East African Community countries asked to help farmers access markets
The Interim Vice President – Program Development & Innovation of the Alliance for a Green Revolution in Africa (AGRA), Dr. George Bigirwa, has said there is need to help smallholder farmers in the region to access markets to reduce poverty levels in the East African Community (EAC) member states.
Bigirwa noted that research organizations continue releasing improved crop varieties and technologies, yet uptake by the majority of farmers remains low because of the constraint of the market. The result is that they cannot adopt these new innovations and technologies as well as improved crop varieties for fear of wasting their efforts.
“Technologies that will increase production have been developed and even shared among farmers, but we know that those technologies can only benefit smallholder farmers if there is a ready market. That is the main hindrance to increased production and farmers’ incomes,” Bigirwa said.
He added that they have supported the development of improved technologies like seeds in Uganda and the harmonization processes within the EAC member states for such technologies to be accessed by the farmers
Bigirwa, who visited the ministry of East African Community Affairs recently, said the member states should also play their role in helping their smallholder farmers to access bigger markets.
He had led a team from Nairobi, to assess the impact of the Regional East African Community Trade in Staples Project (REACTS) II Project, which his organization funds through Kilimo Trust.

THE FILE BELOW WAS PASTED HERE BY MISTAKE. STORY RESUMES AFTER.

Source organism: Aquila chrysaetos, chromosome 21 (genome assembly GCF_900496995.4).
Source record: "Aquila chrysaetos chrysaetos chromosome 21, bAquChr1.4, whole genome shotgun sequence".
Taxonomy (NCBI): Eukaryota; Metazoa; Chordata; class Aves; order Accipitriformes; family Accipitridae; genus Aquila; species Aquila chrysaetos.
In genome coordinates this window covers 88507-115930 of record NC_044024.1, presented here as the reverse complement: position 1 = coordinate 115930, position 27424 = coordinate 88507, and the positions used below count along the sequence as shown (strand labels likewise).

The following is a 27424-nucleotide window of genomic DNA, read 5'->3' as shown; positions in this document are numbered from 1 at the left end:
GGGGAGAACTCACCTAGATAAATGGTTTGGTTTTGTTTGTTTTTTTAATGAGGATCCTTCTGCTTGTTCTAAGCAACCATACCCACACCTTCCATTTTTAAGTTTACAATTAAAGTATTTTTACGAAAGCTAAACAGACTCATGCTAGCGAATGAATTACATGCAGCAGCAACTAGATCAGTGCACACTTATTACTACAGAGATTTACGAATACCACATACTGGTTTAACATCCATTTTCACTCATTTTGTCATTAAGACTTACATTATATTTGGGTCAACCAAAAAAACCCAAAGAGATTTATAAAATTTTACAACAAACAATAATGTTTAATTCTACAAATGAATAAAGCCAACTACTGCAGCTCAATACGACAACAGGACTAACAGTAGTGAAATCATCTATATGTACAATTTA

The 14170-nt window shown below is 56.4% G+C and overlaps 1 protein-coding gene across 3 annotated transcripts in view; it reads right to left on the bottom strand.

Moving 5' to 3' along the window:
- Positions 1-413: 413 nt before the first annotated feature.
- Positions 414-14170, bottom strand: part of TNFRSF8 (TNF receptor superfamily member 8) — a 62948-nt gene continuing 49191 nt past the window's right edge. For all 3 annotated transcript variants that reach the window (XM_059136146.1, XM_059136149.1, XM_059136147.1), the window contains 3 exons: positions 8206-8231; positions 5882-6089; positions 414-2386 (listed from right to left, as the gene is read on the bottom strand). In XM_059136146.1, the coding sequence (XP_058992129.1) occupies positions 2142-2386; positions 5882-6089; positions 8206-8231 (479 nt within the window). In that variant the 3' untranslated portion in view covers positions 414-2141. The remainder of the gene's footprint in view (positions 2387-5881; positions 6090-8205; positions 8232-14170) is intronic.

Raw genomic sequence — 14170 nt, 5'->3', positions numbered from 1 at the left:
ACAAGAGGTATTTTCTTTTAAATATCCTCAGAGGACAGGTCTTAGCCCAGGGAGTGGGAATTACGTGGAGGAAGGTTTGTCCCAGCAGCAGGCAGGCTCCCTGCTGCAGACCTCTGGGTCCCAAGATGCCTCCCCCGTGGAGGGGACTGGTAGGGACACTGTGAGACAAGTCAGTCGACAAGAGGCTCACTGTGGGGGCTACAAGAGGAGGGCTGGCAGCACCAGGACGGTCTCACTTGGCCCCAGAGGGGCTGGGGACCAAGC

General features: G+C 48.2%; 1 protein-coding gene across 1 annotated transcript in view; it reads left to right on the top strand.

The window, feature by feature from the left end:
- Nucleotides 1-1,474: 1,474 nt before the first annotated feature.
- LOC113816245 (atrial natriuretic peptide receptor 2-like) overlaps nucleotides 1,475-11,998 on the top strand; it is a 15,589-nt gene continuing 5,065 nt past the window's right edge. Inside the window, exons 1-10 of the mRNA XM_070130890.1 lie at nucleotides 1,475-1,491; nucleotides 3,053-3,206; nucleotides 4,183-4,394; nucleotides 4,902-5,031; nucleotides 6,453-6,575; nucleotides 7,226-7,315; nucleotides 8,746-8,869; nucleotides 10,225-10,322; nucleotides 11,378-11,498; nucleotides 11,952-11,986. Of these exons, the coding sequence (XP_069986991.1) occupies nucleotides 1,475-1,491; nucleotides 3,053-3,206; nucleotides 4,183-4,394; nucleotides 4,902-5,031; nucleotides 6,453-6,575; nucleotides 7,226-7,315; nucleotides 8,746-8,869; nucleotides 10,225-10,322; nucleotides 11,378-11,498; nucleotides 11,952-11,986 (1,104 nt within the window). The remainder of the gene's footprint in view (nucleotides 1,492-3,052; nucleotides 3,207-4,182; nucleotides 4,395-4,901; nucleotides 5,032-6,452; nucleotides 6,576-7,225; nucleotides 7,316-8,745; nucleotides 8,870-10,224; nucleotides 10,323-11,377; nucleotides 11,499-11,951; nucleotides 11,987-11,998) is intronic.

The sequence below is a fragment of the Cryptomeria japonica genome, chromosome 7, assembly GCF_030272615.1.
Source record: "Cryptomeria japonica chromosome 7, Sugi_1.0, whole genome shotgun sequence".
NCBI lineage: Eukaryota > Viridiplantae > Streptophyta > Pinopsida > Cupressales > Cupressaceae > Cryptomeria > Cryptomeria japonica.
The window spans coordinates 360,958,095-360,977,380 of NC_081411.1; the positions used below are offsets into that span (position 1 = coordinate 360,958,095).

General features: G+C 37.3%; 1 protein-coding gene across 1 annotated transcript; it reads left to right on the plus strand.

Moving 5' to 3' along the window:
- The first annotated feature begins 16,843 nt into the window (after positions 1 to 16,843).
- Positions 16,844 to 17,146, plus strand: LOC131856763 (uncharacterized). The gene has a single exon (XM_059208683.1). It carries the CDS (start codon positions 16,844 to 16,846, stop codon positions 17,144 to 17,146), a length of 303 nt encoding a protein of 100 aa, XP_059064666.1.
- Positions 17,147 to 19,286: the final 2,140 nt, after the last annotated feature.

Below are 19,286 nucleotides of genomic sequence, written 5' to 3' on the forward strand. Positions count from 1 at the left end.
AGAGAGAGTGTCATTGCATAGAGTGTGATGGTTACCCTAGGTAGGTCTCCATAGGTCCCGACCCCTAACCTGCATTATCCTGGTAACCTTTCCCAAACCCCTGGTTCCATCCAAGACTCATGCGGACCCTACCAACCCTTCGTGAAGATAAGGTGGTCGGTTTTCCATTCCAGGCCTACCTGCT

“With assured markets and improved technologies, we can easily improve their incomes and food security.
It is along those lines that AGRA agreed to support the REACTS project because we know that one of the key bottlenecks is to do with markets,” he added.
Quality of Agric produce
Bigirwa also insisted that quality and standards must be observed for smooth trading in the region adding that low standards with dirty and broken produce still persist.
“Apart from contamination with aflatoxin, there are still quality issues like dirty grain because some farmers still don’t have proper drying facilities, discoloured grain, broken grains which affect the quality of the final product,” he added.
In Uganda, the project is supporting maize and pulses value chains hoping to increase house old incomes by 20% for over 3 million smallholder farmers, according to Dr. Birungi Korutaro, the Kilimo Trust country team leader.
“The support is in form of training on best farming practices, how to access storage and post-harvest handling technologies, financial literacy, links to off-takers, Uganda National Bureau of Standards (UNBS) to ensure the product meets standards needed when trading across the region,” she added.
The Permanent Secretary in the Ministry of East African Community Affairs (MEACA), Edith Mwanja, commended the REACTS project saying it has helped some farmers improve.
She said the government of Uganda has contributed $6.4million over a five year period and called for donour support to raise an addition of $1.2 million.
“We believe that in the next five years, there will be increased use of structured markets and more trade volumes in beans and maize that meet regional market standards. And I believe this will have improved the livelihoods of Ugandans in more than 25 districts,” Mwanja said.